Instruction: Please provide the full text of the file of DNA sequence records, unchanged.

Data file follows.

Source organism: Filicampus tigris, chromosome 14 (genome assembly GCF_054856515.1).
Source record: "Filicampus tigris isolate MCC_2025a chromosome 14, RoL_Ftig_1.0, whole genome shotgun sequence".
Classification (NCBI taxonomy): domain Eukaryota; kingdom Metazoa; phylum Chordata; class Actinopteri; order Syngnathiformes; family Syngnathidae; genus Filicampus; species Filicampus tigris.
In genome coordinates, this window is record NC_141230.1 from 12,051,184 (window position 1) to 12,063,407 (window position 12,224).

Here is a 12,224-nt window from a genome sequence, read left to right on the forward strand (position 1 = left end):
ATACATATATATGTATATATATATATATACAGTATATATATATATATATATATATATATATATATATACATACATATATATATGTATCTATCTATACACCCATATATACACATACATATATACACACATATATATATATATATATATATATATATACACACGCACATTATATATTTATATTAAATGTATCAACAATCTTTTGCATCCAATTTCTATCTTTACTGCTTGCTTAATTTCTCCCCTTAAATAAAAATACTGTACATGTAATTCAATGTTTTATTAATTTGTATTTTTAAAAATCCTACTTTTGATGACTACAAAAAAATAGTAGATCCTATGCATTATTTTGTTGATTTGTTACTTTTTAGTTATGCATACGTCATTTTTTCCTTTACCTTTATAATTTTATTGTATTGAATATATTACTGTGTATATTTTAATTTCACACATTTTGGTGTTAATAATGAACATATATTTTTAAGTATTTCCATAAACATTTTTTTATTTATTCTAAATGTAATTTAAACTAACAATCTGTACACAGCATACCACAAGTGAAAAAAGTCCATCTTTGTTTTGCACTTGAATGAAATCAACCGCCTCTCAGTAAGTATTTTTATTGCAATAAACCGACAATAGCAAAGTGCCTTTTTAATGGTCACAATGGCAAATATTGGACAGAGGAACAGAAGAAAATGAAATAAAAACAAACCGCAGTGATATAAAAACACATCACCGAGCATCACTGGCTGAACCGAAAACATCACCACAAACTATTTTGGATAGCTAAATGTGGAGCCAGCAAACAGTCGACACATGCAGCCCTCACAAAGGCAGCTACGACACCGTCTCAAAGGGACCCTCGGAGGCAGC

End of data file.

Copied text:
Source organism: Filicampus tigris, chromosome 14 (genome assembly GCF_054856515.1).
Source record: "Filicampus tigris isolate MCC_2025a chromosome 14, RoL_Ftig_1.0, whole genome shotgun sequence".
Classification (NCBI taxonomy): domain Eukaryota; kingdom Metazoa; phylum Chordata; class Actinopteri; order Syngnathiformes; family Syngnathidae; genus Filicampus; species Filicampus tigris.
In genome coordinates, this window is record NC_141230.1 from 12,051,184 (window position 1) to 12,063,407 (window position 12,224).

Here is a 12,224-nt window from a genome sequence, read left to right on the forward strand (position 1 = left end):
ATACATATATATGTATATATATATATATACAGTATATATATATATATATATATATATATATATATATACATACATATATATATGTATCTATCTATACACCCATATATACACATACATATATACACACATATATATATATATATATATATATATATACACACGCACATTATATATTTATATTAAATGTATCAACAATCTTTTGCATCCAATTTCTATCTTTACTGCTTGCTTAATTTCTCCCCTTAAATAAAAATACTGTACATGTAATTCAATGTTTTATTAATTTGTATTTTTAAAAATCCTACTTTTGATGACTACAAAAAAATAGTAGATCCTATGCATTATTTTGTTGATTTGTTACTTTTTAGTTATGCATACGTCATTTTTTCCTTTACCTTTATAATTTTATTGTATTGAATATATTACTGTGTATATTTTAATTTCACACATTTTGGTGTTAATAATGAACATATATTTTTAAGTATTTCCATAAACATTTTTTTATTTATTCTAAATGTAATTTAAACTAACAATCTGTACACAGCATACCACAAGTGAAAAAAGTCCATCTTTGTTTTGCACTTGAATGAAATCAACCGCCTCTCAGTAAGTATTTTTATTGCAATAAACCGACAATAGCAAAGTGCCTTTTTAATGGTCACAATGGCAAATATTGGACAGAGGAACAGAAGAAAATGAAATAAAAACAAACCGCAGTGATATAAAAACACATCACCGAGCATCACTGGCTGAACCGAAAACATCACCACAAACTATTTTGGATAGCTAAATGTGGAGCCAGCAAACAGTCGACACATGCAGCCCTCACAAAGGCAGCTACGACACCGTCTCAAAGGGACCCTCGGAGGCAGC